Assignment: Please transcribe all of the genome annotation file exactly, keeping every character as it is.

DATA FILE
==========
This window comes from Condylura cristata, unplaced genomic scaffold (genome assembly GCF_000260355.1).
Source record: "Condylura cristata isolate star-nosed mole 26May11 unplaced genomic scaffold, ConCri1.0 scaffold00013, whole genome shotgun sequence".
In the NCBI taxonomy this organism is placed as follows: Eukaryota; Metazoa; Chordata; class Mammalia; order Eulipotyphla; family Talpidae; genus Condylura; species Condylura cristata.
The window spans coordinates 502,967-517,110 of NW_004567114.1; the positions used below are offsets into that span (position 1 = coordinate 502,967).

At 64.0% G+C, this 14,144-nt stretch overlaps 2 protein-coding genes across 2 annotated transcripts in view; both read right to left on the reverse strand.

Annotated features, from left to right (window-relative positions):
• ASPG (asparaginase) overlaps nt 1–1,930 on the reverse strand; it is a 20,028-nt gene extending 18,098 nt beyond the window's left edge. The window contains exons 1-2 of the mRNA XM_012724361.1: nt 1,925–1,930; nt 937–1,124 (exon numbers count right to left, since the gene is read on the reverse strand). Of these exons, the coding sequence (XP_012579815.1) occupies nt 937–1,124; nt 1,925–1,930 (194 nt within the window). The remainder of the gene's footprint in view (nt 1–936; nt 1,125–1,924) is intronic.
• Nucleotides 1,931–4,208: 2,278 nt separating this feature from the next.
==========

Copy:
This window comes from Condylura cristata, unplaced genomic scaffold (genome assembly GCF_000260355.1).
Source record: "Condylura cristata isolate star-nosed mole 26May11 unplaced genomic scaffold, ConCri1.0 scaffold00013, whole genome shotgun sequence".
In the NCBI taxonomy this organism is placed as follows: Eukaryota; Metazoa; Chordata; class Mammalia; order Eulipotyphla; family Talpidae; genus Condylura; species Condylura cristata.
The window spans coordinates 502,967-517,110 of NW_004567114.1; the positions used below are offsets into that span (position 1 = coordinate 502,967).

At 64.0% G+C, this 14,144-nt stretch overlaps 2 protein-coding genes across 2 annotated transcripts in view; both read right to left on the reverse strand.

Annotated features, from left to right (window-relative positions):
• ASPG (asparaginase) overlaps nt 1–1,930 on the reverse strand; it is a 20,028-nt gene extending 18,098 nt beyond the window's left edge. The window contains exons 1-2 of the mRNA XM_012724361.1: nt 1,925–1,930; nt 937–1,124 (exon numbers count right to left, since the gene is read on the reverse strand). Of these exons, the coding sequence (XP_012579815.1) occupies nt 937–1,124; nt 1,925–1,930 (194 nt within the window). The remainder of the gene's footprint in view (nt 1–936; nt 1,125–1,924) is intronic.
• Nucleotides 1,931–4,208: 2,278 nt separating this feature from the next.